I know about blindness because of Uncle George.
Once, when I was just a kid and was explaining something to him, I casually said, “You see?” then turned white-hot in embarrassment, not that he saw my discomfort.
He responded, “Yeah, Scott, I see what you mean.”
I’m sure he was cutting me some slack. He was so kind to me. He was kind to everyone.
Before he became blind, George married my mom’s younger sister, Pat, and they moved to San Antonio for his dentistry residency. The sisters were of a similar mindset and both gave birth to boys…on the same day. As babies, Cousin Greg and I often jointly celebrated birthdays and holidays, and I got to see a lot of my Uncle George.
His glaucoma caused him to see without clarity or distinction. He’d seen his infant son, and I guess me, but had trouble clearly seeing his daughter, Krys, when she was born three years later.
I learned that blindness did not lessen this man. In my view, he was great—not because of his blindness but because he wasn’t defeated by it.
There were other adults who also spent time with me as a child, but I learned so much from George. He played card games with us kids, and I was impressed that his fingers could unerringly feel and “read” the cards’ little Braille bumps. We played blackjack and in-between, poker and baseball-in-the-rain, and he often beat us. I realized that if the tables were turned and the world had been designed for the blind, I’d be the handicapped person.
Before blindness gained on George, he was a dentist attached to the Air Force. When his eyesight began to fail, he wanted to continue somehow, but this idea received no support from his fellow military dentists. Back in the Sixties, there were fewer opportunities for “handicapped” folks to participate in society and the workforce. In 1963, he was put on disability and given a regular stipend, his only income.
Uncle George went through a lot of training and therapy to learn how to function as a blind person. In 1964, he attended a five-month rehabilitation program at Hines VA Hospital in Maywood, west of Chicago. Among other things, he learned the complex skills needed to use his cane in order to navigate in public. The graduation exam involved getting on a bus, being dropped off at a random stop and having to find his way home, unaided by the blind-school staff. Walking in unfamiliar places, I’ve gotten myself thoroughly lost and felt pretty insecure about being able to un-lose myself, and I’m not blind!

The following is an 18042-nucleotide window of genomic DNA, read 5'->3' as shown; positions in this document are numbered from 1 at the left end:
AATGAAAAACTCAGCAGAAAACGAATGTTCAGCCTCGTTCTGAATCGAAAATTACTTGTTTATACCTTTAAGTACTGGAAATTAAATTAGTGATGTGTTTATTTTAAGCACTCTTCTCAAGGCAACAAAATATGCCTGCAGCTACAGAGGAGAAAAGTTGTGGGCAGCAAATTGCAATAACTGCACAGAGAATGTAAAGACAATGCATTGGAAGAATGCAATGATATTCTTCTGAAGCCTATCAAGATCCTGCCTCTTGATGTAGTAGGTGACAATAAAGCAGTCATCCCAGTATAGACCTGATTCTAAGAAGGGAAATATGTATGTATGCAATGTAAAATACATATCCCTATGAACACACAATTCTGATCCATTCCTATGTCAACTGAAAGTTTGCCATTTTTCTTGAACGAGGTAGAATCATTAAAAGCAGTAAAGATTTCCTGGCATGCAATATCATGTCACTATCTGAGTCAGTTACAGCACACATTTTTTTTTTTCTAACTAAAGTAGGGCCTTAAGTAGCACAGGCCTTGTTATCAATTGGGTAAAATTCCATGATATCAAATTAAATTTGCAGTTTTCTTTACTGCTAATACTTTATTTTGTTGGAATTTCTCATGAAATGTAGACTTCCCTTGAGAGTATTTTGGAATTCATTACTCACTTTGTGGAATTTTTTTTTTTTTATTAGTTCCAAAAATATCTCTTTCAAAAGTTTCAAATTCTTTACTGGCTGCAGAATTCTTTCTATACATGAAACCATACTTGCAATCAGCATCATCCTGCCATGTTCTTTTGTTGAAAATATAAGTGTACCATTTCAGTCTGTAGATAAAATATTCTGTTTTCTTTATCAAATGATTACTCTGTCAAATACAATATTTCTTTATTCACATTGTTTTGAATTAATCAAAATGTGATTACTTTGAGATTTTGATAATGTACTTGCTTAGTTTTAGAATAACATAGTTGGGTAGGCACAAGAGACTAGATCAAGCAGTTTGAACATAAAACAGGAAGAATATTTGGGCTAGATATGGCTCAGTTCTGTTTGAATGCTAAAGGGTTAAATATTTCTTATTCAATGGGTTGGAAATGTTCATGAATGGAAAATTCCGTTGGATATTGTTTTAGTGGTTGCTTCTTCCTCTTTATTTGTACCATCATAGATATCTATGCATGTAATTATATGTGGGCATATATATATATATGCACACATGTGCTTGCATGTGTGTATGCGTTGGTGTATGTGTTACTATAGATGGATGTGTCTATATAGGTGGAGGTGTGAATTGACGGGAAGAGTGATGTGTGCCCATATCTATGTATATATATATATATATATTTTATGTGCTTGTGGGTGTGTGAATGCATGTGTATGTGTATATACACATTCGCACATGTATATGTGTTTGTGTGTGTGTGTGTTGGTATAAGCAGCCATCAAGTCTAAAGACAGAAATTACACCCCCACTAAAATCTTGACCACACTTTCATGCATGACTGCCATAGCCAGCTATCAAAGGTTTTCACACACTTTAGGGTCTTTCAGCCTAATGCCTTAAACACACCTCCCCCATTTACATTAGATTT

In daily life, my uncle would don “blind” glasses when he went out, but not at home around the family. He couldn’t focus his eyes on anyone, so speaking with him meant not expecting eye contact. I became used to seeing him stare in different directions as he talked to us. In memory, I see him in profile, his head turned to better hear our voices.
Despite his blindness, when he went walking outside, he felt acutely aware that others would stare at him—often harshly, without compassion.
He wasn’t fond of visiting other places, because it put him in unfamiliar territory. At his house, he knew precisely where all the furniture was located, and exactly how many steps it took to get from the dining table to the bathroom. When he visited our house, he either had to experiment to get around, or be led by Aunt Pat or us kids.
I felt really proud whenever I was able to help him in this way. He’d place a big, sensitive hand on my shoulder or around my elbow, and I would walk a little ahead of him, clearing the path and warning him of obstacles. The feeling that he trusted me not to lead him into danger was the high point of any visit.
In 1971, when Greg and I were in ninth grade, Uncle George and his family pulled up stakes and moved to Cocoa Beach, FL. The warmer weather was a boon: He wasn’t cooped up during the winter months and didn’t have to worry about stepping on ice. Living near Patrick Air Force Base provided him with benefits as a disabled veteran. It was a long drive to Cocoa Beach, but my family tried to visit at least every other year.
In 2020, Uncle George published a memoir, Threshold to Darkness, with the assistance of his son and a granddaughter who is pursuing a journalism career.
In it he holds nothing back. He shares his anger and despair at the medical world’s inability to help him. Only after his blindness became irreversible did he discover that there were treatments and procedures that could have helped him, had he found them early enough. That must have been devastating to learn.
He also describes times when he fell into depression and railed against the arbitrary unfairness of his blindness: “Why me?”
When I read this piece to him, he remarked that the difficulty is in feeling dependent—not being able to do for yourself and always having to ask for help. For my part, helping him is something I’ve always loved to do and am glad to do whenever I can.
“Most people think that blindness is the ultimate handicap,” he wrote. “But in my estimation it is not.”
I tell him that in my view, the worst handicap of all is unkindness towards others.
As I see it, we are all Georges, banging our heads and bruising our shins as we feel our way toward our immediate goals. To be blind has been viewed as symbolic of deeper failings since ancient times; just ask Oedipus. But there is no hint of moral blindness in George. He is an amazing human being.